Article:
Nearly every academic historian who has criticized Madness and Civilization has censured Foucault for violating the rules of historical scholarship concerning evidence, argumentation, and expository style. Specialists in medieval, early modern, and modern European history have taken exception to every one of his abstractions and generalizations, including his central one about the Great Confinement between 1657 and 1794. Historians have predicated their censure upon the mistaken belief that Foucault’s work is conventional historiography, when in fact Foucault ridicules conventional historiography in Madness and Civilization and writes instead a counterhistorical mythology about the past.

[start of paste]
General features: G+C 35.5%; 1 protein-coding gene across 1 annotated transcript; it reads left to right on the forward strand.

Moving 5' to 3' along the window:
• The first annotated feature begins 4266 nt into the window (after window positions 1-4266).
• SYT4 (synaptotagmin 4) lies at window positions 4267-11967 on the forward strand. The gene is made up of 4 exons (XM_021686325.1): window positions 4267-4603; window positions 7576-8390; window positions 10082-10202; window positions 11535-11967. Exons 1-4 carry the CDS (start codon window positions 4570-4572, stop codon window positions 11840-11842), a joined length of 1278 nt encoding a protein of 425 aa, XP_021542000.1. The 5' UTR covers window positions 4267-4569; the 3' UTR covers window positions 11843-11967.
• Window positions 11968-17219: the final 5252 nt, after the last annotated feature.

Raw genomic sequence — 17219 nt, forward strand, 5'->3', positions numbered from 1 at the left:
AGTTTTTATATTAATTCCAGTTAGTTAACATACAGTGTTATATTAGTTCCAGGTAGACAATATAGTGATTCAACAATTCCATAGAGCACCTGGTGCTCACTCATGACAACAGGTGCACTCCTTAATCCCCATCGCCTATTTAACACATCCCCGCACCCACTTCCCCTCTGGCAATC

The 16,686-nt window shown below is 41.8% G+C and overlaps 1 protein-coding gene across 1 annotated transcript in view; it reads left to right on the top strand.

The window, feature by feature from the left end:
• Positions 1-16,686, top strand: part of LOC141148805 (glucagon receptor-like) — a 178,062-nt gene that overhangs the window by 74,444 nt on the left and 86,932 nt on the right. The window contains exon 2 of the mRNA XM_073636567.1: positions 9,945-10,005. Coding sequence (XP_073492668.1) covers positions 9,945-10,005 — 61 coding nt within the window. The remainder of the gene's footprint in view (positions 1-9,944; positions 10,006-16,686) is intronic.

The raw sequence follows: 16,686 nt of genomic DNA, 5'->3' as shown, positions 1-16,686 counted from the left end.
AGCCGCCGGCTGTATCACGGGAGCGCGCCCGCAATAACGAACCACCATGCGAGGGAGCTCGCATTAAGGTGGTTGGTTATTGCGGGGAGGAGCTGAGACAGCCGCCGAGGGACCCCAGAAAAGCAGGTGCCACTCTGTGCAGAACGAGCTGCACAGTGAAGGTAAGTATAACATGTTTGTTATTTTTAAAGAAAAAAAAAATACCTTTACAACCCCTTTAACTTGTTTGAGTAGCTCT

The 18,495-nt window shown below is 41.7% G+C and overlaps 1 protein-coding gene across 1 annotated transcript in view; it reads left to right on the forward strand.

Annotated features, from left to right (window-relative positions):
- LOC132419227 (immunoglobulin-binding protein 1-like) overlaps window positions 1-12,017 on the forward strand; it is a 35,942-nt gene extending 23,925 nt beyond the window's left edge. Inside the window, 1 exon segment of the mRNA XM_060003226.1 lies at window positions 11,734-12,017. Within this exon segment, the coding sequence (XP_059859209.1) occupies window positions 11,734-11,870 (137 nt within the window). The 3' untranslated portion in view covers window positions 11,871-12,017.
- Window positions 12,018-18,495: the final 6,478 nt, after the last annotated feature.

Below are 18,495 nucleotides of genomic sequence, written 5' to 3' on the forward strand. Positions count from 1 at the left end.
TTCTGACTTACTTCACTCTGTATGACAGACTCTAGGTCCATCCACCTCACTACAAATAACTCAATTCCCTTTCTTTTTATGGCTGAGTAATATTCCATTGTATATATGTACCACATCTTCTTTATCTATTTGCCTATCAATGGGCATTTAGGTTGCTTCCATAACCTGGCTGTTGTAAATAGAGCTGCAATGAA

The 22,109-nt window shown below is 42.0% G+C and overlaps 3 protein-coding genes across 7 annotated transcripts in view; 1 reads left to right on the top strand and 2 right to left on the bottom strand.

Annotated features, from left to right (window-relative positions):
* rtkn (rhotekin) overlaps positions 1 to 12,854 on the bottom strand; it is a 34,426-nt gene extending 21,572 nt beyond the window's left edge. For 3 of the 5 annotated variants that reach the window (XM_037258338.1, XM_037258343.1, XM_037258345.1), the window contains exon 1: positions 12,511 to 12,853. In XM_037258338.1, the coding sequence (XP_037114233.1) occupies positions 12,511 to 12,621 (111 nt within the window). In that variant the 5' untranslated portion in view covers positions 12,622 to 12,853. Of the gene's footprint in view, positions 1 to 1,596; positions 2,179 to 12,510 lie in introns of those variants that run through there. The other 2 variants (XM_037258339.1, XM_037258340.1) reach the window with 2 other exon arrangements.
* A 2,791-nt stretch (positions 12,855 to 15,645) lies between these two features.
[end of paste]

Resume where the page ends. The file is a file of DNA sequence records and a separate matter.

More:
Some philosophers of history and literary critics have been appreciative of Foucault’s work and its destructive, antihistorical purposes. Perhaps the best way to comprehend how fundamentally different Madness and Civilization is from conventional historiography would be to consider the orthodox historian George Rosen’s Madness in Society: Chapters in the Historical Sociology of Mental Illness (1968), which unsuccessfully attempts to transpose Foucault’s mythic images (without acknowledging his debt to Foucault) into a conventional historical narrative. Madness and Civilization is not faulty historiography but brilliantly scintillating mythopoeia. Myth is not false; it is true in a way quite different from scientific...
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